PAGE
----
• toto

    Er… Just to be clear, that Nidhal Guessoum guy does not hold the views he is talking about. Rather, he is describing a viewpoint (“koran explains everything!”) in order to criticize it at length.

    See the original interview.

  • Darkseid

    yeah, but according to most liberal commenters, Christianity is equally bad and all religions manifest themselves exactly equally in every way. no one is better at anything than anyone else and everyone is the best at everything.

  • miko

    ” all religions manifest themselves exactly equally in every way”

    I’d be interested in hearing who has ever said this from anywhere on the political spectrum.

  • Lene Johansen

    I was not familiar with the “theory of creation”…. #facepalm

  • leviticus

    I’ve had friends teach biology in the ME, they told me that the chapters dealing with evolution in the textbooks were torn out. This was in private, English language schools. State regulations demanded it.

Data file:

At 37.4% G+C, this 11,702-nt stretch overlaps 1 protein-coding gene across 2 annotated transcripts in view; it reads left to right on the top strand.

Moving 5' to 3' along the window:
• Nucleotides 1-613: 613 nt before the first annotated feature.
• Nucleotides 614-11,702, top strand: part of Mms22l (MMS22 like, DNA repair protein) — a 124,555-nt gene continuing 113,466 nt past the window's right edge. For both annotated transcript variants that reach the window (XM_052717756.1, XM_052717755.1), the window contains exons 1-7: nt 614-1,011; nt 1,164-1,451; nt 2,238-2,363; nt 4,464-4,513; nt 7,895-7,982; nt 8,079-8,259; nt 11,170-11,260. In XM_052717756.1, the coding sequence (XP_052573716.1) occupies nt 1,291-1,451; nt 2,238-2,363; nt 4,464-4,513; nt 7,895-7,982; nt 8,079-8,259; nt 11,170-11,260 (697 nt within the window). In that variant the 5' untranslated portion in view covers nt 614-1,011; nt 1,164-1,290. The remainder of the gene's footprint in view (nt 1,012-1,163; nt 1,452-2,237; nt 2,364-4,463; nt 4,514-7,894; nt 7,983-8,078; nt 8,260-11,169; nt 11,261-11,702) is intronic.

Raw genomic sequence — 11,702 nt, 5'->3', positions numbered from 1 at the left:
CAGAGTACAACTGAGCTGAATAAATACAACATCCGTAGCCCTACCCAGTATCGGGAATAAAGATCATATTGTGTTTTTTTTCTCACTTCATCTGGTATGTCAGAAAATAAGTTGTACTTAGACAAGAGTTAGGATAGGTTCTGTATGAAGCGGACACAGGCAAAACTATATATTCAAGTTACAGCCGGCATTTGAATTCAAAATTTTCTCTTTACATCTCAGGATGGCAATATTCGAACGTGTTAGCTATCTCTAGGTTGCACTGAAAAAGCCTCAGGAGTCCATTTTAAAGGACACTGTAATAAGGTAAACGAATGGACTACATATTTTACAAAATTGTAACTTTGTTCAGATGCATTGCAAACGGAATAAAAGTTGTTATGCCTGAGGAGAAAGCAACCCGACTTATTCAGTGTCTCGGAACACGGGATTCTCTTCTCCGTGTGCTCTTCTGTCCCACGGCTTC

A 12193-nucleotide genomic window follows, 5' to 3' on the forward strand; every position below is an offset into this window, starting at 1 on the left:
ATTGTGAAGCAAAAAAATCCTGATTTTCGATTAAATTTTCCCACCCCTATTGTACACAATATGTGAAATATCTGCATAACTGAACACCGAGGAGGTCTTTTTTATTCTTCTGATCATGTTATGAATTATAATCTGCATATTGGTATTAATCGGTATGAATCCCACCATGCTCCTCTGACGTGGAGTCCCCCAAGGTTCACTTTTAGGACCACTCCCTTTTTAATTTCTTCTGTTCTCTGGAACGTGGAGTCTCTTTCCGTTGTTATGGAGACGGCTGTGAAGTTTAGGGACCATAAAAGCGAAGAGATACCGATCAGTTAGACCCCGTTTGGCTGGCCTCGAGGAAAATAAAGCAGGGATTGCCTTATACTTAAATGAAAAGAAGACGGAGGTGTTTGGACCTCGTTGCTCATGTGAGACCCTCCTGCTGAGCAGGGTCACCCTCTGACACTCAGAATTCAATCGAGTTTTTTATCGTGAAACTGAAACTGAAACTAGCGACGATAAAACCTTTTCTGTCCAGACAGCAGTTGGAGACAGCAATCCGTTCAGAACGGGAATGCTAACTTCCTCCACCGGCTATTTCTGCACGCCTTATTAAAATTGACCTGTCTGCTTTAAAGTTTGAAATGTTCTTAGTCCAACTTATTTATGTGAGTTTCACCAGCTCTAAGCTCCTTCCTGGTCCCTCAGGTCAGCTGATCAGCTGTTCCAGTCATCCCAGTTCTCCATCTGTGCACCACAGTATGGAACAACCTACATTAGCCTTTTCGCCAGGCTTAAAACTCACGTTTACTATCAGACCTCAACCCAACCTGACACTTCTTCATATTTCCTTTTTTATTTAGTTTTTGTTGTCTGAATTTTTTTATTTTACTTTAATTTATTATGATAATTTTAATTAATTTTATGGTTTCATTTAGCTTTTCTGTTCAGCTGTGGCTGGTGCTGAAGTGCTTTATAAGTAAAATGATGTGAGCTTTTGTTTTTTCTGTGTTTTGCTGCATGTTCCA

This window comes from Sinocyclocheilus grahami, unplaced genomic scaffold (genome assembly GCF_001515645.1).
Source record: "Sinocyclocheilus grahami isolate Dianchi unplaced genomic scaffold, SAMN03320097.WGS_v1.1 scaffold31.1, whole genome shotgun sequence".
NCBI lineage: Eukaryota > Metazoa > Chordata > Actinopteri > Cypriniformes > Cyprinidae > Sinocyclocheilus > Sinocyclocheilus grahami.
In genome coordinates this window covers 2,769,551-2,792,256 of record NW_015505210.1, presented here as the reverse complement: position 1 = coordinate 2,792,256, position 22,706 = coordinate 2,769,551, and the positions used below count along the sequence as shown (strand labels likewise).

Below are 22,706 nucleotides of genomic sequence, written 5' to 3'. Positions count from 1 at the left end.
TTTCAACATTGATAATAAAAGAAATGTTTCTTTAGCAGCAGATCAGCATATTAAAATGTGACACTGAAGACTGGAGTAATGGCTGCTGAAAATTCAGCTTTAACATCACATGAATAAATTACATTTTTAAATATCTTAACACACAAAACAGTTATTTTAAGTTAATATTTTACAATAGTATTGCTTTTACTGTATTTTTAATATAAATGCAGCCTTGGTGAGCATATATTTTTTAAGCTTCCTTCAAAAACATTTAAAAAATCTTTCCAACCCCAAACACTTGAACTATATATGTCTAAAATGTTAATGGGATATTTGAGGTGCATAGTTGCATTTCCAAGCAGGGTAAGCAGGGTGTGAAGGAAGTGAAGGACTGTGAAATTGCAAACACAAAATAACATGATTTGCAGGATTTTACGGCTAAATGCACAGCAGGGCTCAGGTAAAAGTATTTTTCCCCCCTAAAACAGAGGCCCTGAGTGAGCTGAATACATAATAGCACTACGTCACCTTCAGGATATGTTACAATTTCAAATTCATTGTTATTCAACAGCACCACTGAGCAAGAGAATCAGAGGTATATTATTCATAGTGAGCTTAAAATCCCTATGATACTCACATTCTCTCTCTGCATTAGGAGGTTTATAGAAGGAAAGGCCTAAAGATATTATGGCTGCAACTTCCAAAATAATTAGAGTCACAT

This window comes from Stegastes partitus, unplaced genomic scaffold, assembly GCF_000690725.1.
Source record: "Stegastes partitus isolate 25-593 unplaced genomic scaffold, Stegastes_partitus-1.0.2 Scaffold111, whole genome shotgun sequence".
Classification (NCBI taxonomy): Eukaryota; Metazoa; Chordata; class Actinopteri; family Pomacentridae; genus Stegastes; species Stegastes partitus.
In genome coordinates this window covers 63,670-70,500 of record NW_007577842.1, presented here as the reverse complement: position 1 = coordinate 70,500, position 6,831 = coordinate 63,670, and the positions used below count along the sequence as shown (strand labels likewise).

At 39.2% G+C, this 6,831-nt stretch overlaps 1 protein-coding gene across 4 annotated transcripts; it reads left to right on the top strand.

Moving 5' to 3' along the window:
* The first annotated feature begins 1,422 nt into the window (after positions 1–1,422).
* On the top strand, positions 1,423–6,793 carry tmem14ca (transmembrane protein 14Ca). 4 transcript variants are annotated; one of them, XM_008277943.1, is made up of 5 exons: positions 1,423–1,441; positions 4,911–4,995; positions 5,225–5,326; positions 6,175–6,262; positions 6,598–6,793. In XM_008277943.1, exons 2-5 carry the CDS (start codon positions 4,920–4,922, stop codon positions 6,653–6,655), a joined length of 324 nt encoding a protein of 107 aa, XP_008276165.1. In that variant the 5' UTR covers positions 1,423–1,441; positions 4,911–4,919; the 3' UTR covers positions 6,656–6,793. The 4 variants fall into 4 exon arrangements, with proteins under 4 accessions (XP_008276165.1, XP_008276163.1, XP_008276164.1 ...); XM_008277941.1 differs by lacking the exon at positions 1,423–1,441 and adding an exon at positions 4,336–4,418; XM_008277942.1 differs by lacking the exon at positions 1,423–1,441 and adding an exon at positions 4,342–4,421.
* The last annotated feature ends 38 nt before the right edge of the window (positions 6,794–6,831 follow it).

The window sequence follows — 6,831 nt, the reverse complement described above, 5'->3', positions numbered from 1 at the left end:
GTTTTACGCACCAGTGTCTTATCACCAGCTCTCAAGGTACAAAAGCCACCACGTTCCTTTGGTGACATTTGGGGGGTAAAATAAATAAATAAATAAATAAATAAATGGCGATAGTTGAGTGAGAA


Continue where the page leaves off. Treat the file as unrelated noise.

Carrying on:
And for commentator #2, blame it all on the Mongols, everybody does. Everybody, that is, except for Westerners who feel compelled to defend Mongol accomplishments and counter centuries of “unreasonable” criticism in the West.

    If it wouldn’t be for the Mongol devastation nations like Iran and Russia would be representative, liberal democracies, probably with lunar colonies.

  • Darkseid

    miko – yeah, that’s called sarcasm. need to get that autism checked;)

  • miko

    Sorry Darkseid, I get misconstrued the same way…I think there needs to be a font. On the other hand, that was a totally believable level of mouth-breather paranoia for the internets. See discussions on gnxp about what some folks seem to think “egalitarianism” means.

    In the mean time, I’ll be sending off my ms to Nature proving the “link” between Homo sapiens and man. Talk about low-hanging fruit!!